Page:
5.0 out of 5 stars A must for salespeople at the bleeding edge of technology, 10 May 2000
By A Customer
This book was a revelation for me. I had failed to understand the reasons that prospects didn't appreciate the latest greatest technologies and bought from vendors of outdated systems (in my opinion) instead. Crossing the chasm explains different characteristics of people and what they buy and when they buy it and the reasons behind those compulsions. It also highlights how to break into the marketplace with new products in the most efficient way and how to structure your organisation to cope with demand. I have noticed that some big organisations demonstrate the techniques from this book in their promotional literature and web sites.
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2 of 2 people found the following review helpful
5.0 out of 5 stars A classic must-read for anybody involved in product strategy for high technology., 24 July 2009
This is a classic must-read for all people involved in product strategy for high-technology. Published in 1991 and updated in 1999, it introduced a very innovative way of how technology is adopted by different segments in the market. The book goes beyond theoretical models and really offers almost hands-on, very systematic approach on what the optimal steps are to market and sell your technology, and this depending on where your product is in the Technology Adoption Life Cycle.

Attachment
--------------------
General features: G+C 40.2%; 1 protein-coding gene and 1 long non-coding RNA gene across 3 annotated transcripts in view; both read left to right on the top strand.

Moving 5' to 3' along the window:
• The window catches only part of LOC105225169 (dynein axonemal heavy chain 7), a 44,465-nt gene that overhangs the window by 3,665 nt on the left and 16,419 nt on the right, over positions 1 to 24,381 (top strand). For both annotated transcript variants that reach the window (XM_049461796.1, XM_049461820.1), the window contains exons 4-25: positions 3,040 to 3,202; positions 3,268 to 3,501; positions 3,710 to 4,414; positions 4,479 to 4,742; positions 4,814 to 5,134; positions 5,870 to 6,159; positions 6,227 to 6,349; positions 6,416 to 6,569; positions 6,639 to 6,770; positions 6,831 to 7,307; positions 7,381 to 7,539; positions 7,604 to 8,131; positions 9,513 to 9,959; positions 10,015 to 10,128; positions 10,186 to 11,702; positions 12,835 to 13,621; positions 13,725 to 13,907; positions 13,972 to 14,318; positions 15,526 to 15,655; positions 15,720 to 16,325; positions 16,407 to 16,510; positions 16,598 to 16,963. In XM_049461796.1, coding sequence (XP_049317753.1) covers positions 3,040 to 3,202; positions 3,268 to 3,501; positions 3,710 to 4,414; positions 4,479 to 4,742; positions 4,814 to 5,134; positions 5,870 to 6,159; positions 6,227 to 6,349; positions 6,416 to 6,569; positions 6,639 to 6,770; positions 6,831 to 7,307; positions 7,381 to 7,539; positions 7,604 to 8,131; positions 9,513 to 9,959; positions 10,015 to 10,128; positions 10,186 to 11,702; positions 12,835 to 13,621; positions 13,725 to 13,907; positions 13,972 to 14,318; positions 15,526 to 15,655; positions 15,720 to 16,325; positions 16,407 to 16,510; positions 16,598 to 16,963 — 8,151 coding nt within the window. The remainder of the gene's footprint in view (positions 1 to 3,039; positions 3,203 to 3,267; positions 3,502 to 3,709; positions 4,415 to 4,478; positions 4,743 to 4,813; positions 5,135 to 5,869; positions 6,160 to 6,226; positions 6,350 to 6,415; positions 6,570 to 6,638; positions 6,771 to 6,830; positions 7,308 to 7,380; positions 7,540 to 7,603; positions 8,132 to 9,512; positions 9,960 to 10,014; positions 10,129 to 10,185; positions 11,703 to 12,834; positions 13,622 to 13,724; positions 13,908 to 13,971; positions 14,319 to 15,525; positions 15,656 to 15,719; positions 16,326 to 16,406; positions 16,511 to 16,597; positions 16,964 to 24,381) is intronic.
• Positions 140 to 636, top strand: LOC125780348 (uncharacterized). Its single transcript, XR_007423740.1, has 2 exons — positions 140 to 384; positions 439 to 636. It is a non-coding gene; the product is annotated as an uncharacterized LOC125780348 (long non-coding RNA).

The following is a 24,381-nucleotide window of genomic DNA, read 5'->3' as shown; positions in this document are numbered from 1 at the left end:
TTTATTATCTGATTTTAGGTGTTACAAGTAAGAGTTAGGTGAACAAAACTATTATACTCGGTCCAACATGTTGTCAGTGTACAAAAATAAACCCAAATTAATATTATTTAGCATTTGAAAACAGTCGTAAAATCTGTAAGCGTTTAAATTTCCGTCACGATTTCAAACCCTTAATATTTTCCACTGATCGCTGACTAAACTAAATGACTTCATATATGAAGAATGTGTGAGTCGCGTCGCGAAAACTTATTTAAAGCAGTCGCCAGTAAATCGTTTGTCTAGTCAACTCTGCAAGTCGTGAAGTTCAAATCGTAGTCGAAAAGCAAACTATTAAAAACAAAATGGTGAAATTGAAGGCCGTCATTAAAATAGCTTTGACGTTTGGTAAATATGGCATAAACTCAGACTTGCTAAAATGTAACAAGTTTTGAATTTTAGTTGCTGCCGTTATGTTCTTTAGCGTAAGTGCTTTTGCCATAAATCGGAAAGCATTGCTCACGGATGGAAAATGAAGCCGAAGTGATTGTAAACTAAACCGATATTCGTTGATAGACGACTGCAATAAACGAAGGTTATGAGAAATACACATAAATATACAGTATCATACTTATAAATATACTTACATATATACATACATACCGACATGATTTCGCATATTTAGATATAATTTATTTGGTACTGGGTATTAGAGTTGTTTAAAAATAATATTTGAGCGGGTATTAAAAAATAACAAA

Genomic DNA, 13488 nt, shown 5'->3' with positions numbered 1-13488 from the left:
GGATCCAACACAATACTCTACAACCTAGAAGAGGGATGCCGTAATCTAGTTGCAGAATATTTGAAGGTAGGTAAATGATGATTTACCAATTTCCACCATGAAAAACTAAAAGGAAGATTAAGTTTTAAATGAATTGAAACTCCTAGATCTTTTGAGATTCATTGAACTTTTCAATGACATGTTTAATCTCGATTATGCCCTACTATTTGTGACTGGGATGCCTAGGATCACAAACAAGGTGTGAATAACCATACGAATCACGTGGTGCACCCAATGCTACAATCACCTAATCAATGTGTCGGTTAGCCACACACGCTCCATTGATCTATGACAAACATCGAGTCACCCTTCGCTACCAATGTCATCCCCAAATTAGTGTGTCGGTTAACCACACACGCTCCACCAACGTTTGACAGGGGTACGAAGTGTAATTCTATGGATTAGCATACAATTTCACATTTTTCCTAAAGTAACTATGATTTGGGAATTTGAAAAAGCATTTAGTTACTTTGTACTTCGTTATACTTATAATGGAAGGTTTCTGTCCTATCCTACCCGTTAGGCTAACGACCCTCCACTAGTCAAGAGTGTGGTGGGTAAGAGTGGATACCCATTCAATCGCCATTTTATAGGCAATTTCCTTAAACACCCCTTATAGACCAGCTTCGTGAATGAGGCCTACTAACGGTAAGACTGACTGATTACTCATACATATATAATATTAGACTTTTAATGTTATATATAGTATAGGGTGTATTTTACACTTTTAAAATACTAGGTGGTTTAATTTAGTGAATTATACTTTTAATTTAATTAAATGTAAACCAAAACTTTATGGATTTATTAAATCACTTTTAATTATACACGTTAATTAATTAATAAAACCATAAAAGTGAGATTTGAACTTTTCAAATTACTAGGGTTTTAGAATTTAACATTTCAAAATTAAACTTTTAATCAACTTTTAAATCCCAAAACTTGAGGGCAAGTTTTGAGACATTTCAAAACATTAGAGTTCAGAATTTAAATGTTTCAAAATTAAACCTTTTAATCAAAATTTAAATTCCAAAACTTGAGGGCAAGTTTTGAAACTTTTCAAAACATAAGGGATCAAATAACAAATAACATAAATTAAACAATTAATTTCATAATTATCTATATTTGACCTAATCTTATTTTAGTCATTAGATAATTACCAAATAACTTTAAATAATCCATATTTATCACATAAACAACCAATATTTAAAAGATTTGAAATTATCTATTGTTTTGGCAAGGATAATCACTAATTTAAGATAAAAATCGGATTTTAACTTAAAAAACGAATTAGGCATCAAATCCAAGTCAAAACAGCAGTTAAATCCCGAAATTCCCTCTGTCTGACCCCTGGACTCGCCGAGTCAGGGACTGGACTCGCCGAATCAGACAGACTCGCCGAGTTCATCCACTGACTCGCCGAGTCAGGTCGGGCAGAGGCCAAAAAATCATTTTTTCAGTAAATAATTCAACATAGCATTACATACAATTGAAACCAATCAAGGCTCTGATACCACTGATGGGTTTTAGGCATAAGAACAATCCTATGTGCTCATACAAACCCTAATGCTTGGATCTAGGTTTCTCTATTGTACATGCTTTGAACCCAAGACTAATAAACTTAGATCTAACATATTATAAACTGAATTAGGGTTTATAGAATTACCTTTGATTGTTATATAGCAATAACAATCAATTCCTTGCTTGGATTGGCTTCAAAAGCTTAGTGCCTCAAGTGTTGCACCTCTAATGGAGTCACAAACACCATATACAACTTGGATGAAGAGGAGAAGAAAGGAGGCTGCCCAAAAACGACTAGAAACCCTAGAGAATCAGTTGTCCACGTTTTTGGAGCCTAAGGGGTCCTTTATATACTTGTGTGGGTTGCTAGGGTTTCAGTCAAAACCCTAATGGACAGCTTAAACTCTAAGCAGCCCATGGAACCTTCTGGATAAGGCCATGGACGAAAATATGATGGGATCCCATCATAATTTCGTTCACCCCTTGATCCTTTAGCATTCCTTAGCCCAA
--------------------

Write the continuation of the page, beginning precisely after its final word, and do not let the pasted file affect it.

If you haven't read it yet, don't hesitate any longer. Seriously. If you're short of time (hey - the book is only about 200 pages...) then I suggest you read the summary (free download, google it or check my blog for the link) from the nice people at Parker Hill Technology - but you will miss out on a great read by doing so.
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1 of 1 people found the following review helpful
1.0 out of 5 stars Excellent, though not for B2C mass market, 23 Jun. 2013
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Be advised: one star rating is not a reflection of true value of the book. On the contrary, I put it here just as a red light warning sending a signal: this book is written with B2B and B2B only environment in mind. There might be some analogies but very distant and even Moore at some point admits one should be cautious with extending the reasoning behind the book onto B2C markets. So if you are intending to read the book from the practical business point of view, and professionally you are dealing with mass market environment (mass processes, high volumes, low prices, dispersed distribution etc) consider other books. Having said that, it was an interesting read, probably one of the best to introduce a reader to Technology Adoption Curve concept in a concise way. So it's far away from waste of time, it's just a pity there is no analogy for B2C market.
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1 of 1 people found the following review helpful
5.0 out of 5 stars An ISV View of the Chasm, 12 Jun. 2009
By 
G. Lowther (Cambridge, England) - See all my reviews
(REAL NAME)   
This book was recommended to me - and rightly so.
I have read 'Crossing the Chasm' and its successor, 'Inside the Tornado'.
As a technologist, the world of marketing seemed even less tangible than software, but this book really opened my eyes by providing an almost algorithmic approach to the phases involved in getting our product (TriSys Recruitment Software) from the 'glint of an eye' into being a market leader and best of breed with thousands of real-world paying customers.
The 'technology adoption lifecycle', 'whole-product offering', and 'D-Day' are now IT industry standard terms defined by the author in this landmark book.